Ten Tips for Effective Business Instant Messaging

The scene is as follows: In an open room devoid of office walls and partitions, a couple dozen professionals at a large advertising agency quietly type away at computer screens adjacent to one another.

The silence is occasionally broken by a laugh. However, no one is speaking. They communicate almost exclusively via instant messaging (IM).  “I can not help but notice this [lack of conversation] when I visit this firm. To an outsider, this may seem strange, but this has become a significant part of their corporate culture “Helen Chan, an analyst for The Yankee Group, a technology research firm based in the United States, has friends at the agency.

A technology originally intended for one-on-one personal conversations has made its way into the workplace. Numerous business professionals prefer text-based Instant Messaging to phone calls and email. They prefer its responsiveness and efficiency in obtaining real-time information from partners, suppliers, and remote colleagues.

Instant messaging is essentially a text-based version of telephone communication. It is increasingly being used for communication in businesses large and small. For many, it acts as a backup for e-mail issues and other emergencies — as evidenced by the spikes in usage following the Sept. 11 terrorist attacks. According to the Wall Street Journal, over 100 million people now send instant messages. Gartner Group predicts in a report titled “IM: The Sleeping Giant” that instant messaging will surpass email as the primary online communication tool by 2005.

Having said that, businesses that work in teams or on projects will benefit from IM more than many retailers, independent professionals, and others. That is because instant messaging facilitates collaboration but does not lend itself to the establishment of new relationships. Apart from the time and cost savings potential, there are risks and drawbacks to its use.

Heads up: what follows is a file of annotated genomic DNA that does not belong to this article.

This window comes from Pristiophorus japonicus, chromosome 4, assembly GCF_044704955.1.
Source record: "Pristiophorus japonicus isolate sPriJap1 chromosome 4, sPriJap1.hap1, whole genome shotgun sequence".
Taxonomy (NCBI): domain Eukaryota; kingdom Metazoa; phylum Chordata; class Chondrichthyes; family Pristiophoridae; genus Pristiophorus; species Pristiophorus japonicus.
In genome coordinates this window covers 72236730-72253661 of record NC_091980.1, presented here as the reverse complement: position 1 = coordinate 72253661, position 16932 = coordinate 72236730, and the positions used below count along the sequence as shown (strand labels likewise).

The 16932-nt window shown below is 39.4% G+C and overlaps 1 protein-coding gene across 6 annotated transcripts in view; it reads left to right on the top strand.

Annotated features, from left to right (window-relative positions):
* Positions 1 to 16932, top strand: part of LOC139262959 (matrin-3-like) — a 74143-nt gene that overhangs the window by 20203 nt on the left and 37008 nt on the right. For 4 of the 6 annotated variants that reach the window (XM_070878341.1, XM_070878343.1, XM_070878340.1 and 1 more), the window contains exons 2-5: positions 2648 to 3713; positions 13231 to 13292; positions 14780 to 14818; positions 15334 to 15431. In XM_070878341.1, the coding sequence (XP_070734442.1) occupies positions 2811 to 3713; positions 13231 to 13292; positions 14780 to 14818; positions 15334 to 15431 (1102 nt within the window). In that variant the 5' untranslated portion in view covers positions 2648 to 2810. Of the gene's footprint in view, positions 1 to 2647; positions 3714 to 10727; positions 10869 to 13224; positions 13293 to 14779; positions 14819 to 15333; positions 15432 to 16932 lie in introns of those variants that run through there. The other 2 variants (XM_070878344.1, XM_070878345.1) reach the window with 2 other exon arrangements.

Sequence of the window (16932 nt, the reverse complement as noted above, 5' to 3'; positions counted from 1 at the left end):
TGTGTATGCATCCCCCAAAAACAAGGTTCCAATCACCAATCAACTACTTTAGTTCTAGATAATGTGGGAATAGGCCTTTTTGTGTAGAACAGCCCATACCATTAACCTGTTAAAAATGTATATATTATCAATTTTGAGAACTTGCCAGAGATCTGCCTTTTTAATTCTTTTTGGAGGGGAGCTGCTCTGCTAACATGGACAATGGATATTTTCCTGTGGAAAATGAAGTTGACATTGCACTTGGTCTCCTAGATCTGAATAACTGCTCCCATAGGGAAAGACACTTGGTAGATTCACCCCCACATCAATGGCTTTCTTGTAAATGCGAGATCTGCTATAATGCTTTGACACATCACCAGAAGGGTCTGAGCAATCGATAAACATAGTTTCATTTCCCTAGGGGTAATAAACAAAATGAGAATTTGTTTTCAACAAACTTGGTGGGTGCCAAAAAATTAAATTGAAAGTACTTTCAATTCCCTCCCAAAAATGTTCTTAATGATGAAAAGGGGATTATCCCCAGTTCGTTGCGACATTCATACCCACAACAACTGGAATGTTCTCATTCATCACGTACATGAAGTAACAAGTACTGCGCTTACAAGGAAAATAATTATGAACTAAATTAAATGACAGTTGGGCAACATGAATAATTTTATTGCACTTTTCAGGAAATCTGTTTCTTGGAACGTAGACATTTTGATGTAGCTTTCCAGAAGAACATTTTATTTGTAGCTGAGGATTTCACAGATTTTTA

Whether you are a business owner, an avid IM user, or a combination of the two, here are ten instant messaging do’s and don’ts.

1. Take action Adopt an instant messaging policy.

If you are an owner, your employees must understand whether you believe instant messaging is an appropriate mode of communication for communicating with customers or business partners. Any policy should include at the very least general guidelines for its application. You may not believe this is significant — unless you are familiar with the story of the hedge fund manager who caused a stir by allegedly using instant messaging to spread false rumours about a publicly traded software company. (Word spread, the stock of the software company plummeted, and the hedge fund manager and his company found themselves in serious trouble.)

2. Use instant messaging to communicate only non-sensitive or confidential information.

Consider the preceding example. If your business provides professional advice on stocks, finances, medicine, or law, it is probably not a good idea to do so via instant messaging. Instant messaging is better suited to conveying urgent information about project status, meeting times, or a person’s location.

3 Carry out Separate business contacts from family and friends in your contact lists.

Assure that your employees follow suit. Eliminate any possibility of a social contact being incorporated into a business conversation with a partner or customer — or vice versa. MSN Messenger[link] enables you to meticulously organize your contacts.

4 Allowing excessive personal messaging at work is not a good idea.